"Solaris now shares with Linux the distinction of being the Unix
that runs best on Intel hardware." But this is a subtle statement
rather than a plain one. Mea culpa.
Then there's the writer, going simply by David, who points out we
didn't mention the new Apple Mac operating system is based on
Unix. "I think your article was a little uninformed... How, I ask
you, can you leave out OS X and Apple?"
"Not meaning to be harsh," he continued, "but man... wake up,
guys!! Trust me. I'm not a disgruntled Mac-head by any means, but
I DO know a massively growing technology base when I see it."
It's hard to argue with much of this feedback. When we asked,
"What's Left Of Unix," we were clearly addressing commercial,
data center Unix that still commands a handsome price tag.
Yes, Linux is a form of Unix that owes a great debt to its
predecessors, but Linux is something the older Unixes are not. It
is a Unix designed for common-denominator hardware. Linux is free
and the hardware on which it runs is cheap. A short while ago,
neither Unix nor the hardware on which it ran were cheap. Linux'
ability to run well on Intel hardware made it a preferred system
among developers who didn't happen to have an expensive
workstation in their basement. Linux grew from this foothold
among developers into a marketplace force and is now found in the
data center alongside the commercial Unixes.
Read the rest and leave your $0.02 on the InformationWeek Weblog.
Intel To Ship Quad-Core Server Chip In '07
The new chip, called Clovertown, bundles four processors in a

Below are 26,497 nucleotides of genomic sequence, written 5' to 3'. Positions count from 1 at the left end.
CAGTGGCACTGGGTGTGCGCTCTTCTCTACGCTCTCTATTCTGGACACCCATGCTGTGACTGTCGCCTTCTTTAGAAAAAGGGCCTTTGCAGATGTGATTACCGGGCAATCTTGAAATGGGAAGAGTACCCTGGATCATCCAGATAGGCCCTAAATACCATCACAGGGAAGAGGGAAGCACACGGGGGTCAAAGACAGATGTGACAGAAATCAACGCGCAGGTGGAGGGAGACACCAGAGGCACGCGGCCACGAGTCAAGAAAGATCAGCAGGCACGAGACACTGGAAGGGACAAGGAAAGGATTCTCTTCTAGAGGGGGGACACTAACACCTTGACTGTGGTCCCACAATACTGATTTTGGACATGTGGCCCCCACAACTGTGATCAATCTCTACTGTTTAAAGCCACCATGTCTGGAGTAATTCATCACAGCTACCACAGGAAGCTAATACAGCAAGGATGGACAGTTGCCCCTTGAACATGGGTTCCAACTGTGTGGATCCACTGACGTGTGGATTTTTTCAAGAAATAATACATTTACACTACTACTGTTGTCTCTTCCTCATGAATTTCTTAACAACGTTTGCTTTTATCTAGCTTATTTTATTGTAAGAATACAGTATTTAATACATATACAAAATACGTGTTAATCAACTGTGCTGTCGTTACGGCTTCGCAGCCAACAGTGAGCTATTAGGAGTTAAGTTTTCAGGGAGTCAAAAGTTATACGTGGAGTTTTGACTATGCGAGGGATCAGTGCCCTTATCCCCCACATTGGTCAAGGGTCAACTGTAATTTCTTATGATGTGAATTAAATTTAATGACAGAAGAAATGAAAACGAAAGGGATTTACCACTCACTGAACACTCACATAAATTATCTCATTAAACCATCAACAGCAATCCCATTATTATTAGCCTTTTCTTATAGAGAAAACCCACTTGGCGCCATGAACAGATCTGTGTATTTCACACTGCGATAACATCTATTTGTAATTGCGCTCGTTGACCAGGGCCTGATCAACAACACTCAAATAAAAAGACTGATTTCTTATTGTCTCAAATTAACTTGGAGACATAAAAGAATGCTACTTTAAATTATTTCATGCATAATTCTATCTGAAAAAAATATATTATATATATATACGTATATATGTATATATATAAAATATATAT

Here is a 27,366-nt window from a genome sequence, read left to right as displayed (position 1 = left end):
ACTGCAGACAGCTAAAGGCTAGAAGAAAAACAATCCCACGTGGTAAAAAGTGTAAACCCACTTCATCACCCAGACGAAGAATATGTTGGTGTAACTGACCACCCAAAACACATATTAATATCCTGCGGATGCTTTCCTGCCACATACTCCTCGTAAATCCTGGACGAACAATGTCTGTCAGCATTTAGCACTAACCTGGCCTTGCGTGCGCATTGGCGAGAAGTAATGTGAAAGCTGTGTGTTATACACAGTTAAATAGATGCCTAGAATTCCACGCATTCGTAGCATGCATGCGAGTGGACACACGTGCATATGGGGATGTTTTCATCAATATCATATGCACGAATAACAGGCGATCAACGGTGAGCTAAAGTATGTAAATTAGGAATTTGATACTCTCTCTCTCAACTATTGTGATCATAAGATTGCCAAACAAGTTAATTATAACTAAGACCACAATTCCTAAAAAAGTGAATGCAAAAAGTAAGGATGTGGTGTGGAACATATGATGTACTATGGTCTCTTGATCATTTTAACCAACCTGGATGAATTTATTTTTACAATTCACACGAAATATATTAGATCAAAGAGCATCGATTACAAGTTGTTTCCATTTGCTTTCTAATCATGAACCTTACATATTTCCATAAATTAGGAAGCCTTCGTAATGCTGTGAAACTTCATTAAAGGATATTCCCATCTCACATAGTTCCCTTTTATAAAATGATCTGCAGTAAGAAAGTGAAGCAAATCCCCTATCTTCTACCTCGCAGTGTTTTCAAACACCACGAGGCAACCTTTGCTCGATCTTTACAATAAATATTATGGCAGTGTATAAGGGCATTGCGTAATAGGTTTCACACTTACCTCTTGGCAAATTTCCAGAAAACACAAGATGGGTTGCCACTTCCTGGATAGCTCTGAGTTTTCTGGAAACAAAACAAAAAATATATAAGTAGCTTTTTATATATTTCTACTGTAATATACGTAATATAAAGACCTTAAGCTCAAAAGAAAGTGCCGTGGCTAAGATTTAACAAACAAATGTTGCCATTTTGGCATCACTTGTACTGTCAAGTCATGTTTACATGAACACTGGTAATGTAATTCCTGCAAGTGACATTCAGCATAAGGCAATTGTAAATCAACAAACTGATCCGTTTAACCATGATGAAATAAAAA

single package, allowing computers to process data more quickly
or run more applications at the same time, while using less power
than a single-core design.
Test Of Net Neutrality
Telecom companies want to change long-standing practices that
treat all network traffic equally. Businesses could face
application degradation -- or higher prices.
A Pill, A Scalpel, A Database
Health care is embracing IT to analyze a glut of medical data,
find new cures, and provide more-personalized treatment.
Invented In India
India isn't just for outsourcing. It's fast becoming a center of
strategic R&D and a growing market for tech products. Third of
three parts in the Inside India series.
Better Cell Signals Indoors Come At A Price
A range of indoor wireless communications products delivers
cell-phone coverage inside buildings, giving employees,
contractors, and guests connectivity. Venture-capital investors
are convinced, pouring money into vendors, but there's still a
sizeable technology risk for IT managers.
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Linux: Service And Support
Is Linux really a low-cost alternative to other operating